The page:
BENNER: No tears shed for Polian the elder's Colts exit

January 7, 2012

Upon learning of the dismissal of Bill Polian and son Chris as vice chairman and general manager, respectively, of the Indianapolis Colts, quarterback Peyton Manning said he was shocked and sad.

Hey, I’m shocked that Peyton was shocked.

And sad … not at all.

For starters, Bill Polian—whom we all should respect as a brilliant football mind and the architect of unmatched success at Buffalo, Carolina and here—had a tremendous run in Indy. Fourteen seasons. Eleven playoff berths. Two Super Bowl appearances. And the one NFL championship that had eluded him at Buffalo.

Nothing sad about that.

He also made a ton of money and helped make his son a ton of money by bringing him into the organization and eventually elevating him to general manager in an evolving plan of succession.

Nothing sad about that, either.

And shocked? Let’s just say I’m skeptical that Colts owner Jim Irsay would have pulled the trigger on that double-barreled shotgun without at least giving a heads-up to—or receiving a consenting nod from—No. 18.

But Manning insisted otherwise. Guess I should take his word for it.

Understand, I’m not here to dance on Bill Polian’s grave. I actually got along with him, probably because I did not have to deal with him often. In some settings, mostly group ones, he could be charming, charismatic and profound. But his disdain and condescension toward anyone who he believed was not at his level of football knowledge—and that would be nearly everyone—wore increasingly thin.

There also was an atmosphere of fear and loathing on West 56th Street that was tolerated because the victories were piling up. Reminds me of Bloomington back in the day.

But Polian was/is brilliant in many ways, starting here with Manning over Ryan Leaf and continuing with talent finds deep in the draft and free agency. Yes, the Colts had whiffs over the last few years, but Polian had far more hits than misses. Nine straight playoff appearances. Executive of the year six times. Certain Hall of Famer. The man isn’t chopped liver.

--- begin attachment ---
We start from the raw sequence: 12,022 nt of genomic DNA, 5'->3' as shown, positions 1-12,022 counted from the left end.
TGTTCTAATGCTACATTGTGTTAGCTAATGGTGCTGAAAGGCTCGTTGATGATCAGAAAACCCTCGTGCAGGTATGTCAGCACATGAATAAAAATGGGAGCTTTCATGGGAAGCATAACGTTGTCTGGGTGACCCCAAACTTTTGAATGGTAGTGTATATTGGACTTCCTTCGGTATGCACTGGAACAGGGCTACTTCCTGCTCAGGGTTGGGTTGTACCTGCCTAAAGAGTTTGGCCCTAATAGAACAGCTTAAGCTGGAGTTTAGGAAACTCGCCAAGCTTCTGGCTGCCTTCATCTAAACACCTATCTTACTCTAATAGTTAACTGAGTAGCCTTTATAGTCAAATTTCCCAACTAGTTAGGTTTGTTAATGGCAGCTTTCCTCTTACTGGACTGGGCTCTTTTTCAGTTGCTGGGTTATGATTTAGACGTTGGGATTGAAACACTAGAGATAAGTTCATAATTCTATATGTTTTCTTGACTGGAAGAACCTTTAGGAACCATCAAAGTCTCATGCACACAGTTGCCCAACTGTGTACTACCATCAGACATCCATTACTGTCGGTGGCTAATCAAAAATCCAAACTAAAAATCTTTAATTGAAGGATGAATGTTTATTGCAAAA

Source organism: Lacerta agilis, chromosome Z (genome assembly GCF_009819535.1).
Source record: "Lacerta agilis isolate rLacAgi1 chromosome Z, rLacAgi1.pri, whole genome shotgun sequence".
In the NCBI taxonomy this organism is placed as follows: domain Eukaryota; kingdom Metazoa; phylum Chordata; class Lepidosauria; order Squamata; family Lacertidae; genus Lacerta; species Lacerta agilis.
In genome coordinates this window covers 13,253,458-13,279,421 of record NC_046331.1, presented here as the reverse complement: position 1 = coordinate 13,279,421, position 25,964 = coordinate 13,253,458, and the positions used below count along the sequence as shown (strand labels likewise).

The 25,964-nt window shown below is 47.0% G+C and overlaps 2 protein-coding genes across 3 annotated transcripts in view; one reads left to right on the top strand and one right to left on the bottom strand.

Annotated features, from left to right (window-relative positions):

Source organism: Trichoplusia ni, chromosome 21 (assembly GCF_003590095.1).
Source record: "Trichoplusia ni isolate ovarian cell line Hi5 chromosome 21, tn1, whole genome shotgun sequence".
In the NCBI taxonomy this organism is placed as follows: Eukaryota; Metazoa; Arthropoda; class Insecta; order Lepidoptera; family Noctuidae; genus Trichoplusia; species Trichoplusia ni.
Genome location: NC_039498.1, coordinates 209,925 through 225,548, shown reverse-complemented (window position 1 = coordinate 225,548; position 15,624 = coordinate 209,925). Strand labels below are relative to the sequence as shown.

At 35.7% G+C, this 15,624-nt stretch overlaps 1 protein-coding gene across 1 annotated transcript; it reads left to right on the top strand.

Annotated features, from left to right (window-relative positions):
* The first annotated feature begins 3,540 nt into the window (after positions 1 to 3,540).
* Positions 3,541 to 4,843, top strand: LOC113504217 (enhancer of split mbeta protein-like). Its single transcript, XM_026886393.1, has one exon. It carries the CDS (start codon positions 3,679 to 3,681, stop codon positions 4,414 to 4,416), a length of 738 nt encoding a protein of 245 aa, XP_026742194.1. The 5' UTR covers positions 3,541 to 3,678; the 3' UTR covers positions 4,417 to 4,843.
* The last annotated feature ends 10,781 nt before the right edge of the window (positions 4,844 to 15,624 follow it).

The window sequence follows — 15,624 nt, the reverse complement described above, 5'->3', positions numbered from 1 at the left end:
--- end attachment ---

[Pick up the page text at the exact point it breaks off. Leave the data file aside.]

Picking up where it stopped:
Son Chris we know far less about and the hunch is that, with Polian the Elder moving toward retirement, Irsay had far less confidence in Chris’ ability to lead the franchise through the momentous decisions that have to be made in the coming months.

Ultimately, how it all came down—and perhaps it was nothing more than Irsay following his gut—doesn’t matter, although he certainly couldn‘t ignore the rising chorus of dissatisfaction from fans and ticket-holders. Irsay even tweeted before the dismissals that their sentiments had been heard and noted.

Imagine, a retailer listening to his customers and reacting accordingly. What a notion.

Anyway, in sports, we immediately turn our attention to what happens next, beginning with the hiring of a successor and, most likely, the hiring of a coach to replace Jim Caldwell.

Yes, Irsay lauded Caldwell at length. But he also said, in so many words, he’d snap up a preferred coach if one came along.

“I and others in the organization will keep our eyes open to seize any change in environment or people that become available that we might not be thinking about right now,” Irsay said.

Ouch. Not exactly a declaration of, “My Man Jim!”

Again, we all agree that Caldwell is a first-class person. But trust in him has eroded, if not evaporated.

According to Irsay’s time line, the hiring of the general manager will precede the coaching decision. Perhaps he’s looking for a combination that would consolidate the positions.

If it is just a general manager, the names being circulated include one right here in our midst: Jeff Foster, who runs the NFL Scouting Combine out of offices in Pan Am Plaza. Jeff is not yet 40 and is incredibly bright. He’s a former college player (safety at Arizona State) who ran the East-West All-Star game before working as a scout for the Kansas City Chiefs. Foster has directed the Combine since 2005 and is said to be a shrewd talent evaluator.

In any case, hovering above it all is the $28 million question that must be answered on March 8 regarding the future of Manning, whose health will drive all other decisions to be made by Irsay and the new regime.

If Manning can play, I’d be shocked if Irsay didn’t keep him in a Colts uniform. Andrew Luck’s turn will come soon enough.

Fascinating times, these.•


Benner is senior associate commissioner for external affairs for the Horizon League college athletic conference and a former sports columnist for The Indianapolis Star. His column appears weekly. He can be reached at bbenner@ibj.com. He also has a blog, www.indyinsights.com.


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